“Now, be it known to all that, agreeable to the laws, I declare the said person free and forever absolved from all claims to its services. Both he and his wife and his children have full right to go North, South, East, West as they may decide.” D. Hunter Major General Commanding. April 19, 1862.

At the top of the North Bastion

North Bastion location

The unit was disbanded months later. Congress did not allow black men to serve until 1863, when the unit was officially organized as the South Carolina First Regiment. The men in the unit were former slaves from South Carolina, Georgia and Florida.

By the end of the Civil War, 179,000 blacks in the Union Army and 20,000 in the Navy have fought for freedom and the end of slavery.

Whats left of Fort Howell at Port Royal sound

What remains from Fort Howell’s earthen fortifications

Moss covered trees at Fort Howell Hilton Head

Peaceful trail withing Fort Howell historic site

More historic sites in the area (data and map from Historical Markers Database website)
• Mitchelville site
• St. James Baptist Church
Battle of Port Royal
• Fish Hall Plantation
• Thomas Fenwick Drayton
• Two Gallant Gentlemen from South Carolina

Here is the map, all markers are within 1 mile from Fort Howell and have free admission.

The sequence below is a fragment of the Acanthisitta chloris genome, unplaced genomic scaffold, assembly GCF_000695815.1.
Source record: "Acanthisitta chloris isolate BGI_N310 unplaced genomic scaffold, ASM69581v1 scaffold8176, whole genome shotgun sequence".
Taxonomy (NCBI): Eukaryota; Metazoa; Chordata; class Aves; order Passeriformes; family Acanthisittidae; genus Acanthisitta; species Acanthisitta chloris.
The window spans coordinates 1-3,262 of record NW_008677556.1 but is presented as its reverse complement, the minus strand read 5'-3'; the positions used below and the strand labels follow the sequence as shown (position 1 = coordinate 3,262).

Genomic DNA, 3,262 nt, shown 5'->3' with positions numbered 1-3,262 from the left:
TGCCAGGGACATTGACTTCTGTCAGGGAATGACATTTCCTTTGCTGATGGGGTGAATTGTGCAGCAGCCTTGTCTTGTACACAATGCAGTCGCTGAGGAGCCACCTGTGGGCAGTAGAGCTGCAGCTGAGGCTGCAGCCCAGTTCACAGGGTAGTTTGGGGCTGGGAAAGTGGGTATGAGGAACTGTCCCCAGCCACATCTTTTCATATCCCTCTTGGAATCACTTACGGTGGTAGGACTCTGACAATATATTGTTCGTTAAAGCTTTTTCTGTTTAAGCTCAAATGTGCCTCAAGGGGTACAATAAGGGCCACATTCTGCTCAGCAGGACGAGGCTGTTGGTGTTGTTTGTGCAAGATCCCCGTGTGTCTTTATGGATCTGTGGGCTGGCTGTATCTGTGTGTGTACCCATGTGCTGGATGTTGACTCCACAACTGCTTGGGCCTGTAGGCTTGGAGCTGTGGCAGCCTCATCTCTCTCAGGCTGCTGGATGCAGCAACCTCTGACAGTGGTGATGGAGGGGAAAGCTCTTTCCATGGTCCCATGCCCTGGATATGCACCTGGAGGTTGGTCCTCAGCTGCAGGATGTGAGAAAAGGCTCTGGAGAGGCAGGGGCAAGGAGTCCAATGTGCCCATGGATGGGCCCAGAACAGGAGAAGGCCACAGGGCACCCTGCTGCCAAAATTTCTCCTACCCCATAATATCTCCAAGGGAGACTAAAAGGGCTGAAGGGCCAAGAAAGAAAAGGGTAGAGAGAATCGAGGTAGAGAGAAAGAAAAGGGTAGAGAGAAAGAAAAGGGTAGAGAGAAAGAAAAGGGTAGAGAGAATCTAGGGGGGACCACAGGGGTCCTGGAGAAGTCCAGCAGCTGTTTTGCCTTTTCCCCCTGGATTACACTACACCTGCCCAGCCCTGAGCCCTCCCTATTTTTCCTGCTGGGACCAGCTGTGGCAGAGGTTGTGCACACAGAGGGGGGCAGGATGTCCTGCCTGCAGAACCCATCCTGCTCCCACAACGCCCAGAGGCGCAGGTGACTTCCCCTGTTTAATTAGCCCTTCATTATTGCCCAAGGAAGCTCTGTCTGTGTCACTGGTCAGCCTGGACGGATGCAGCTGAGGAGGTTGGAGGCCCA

Carnivorous Venus, Pink Pitcher, Lovebug and Monkey Cups…pretty little eaters at McMillan Greenhouse, Charlotte free fun things to see

My daughter and I had great time visiting the McMillan Greenhouse inside Charlotte Botanical Gardens (located on the east side of the university’s campus). We spent couple hours browsing, touching, smelling, gasping and laughing at the weirdest, funniest and most bizarre plants from around the world. The greenhouse has several rooms: Carnivorous, Orchids, Cactus, Dinosaurs (yeah that’s right!), and Tropical. Admission is free and the greenhouse is open daily 10AM-3PM (1-4PM on Sunday).

This post features the “ferocious” carnivorous plants: Venus flytrap, Pink pitcher, Lovebug Sarracenia Hybrid and the Monkey Cups.

My daughter pleaded for a Venus flytrap ($8 for sale).

Happy kid got her wish...a carnivorous plant home!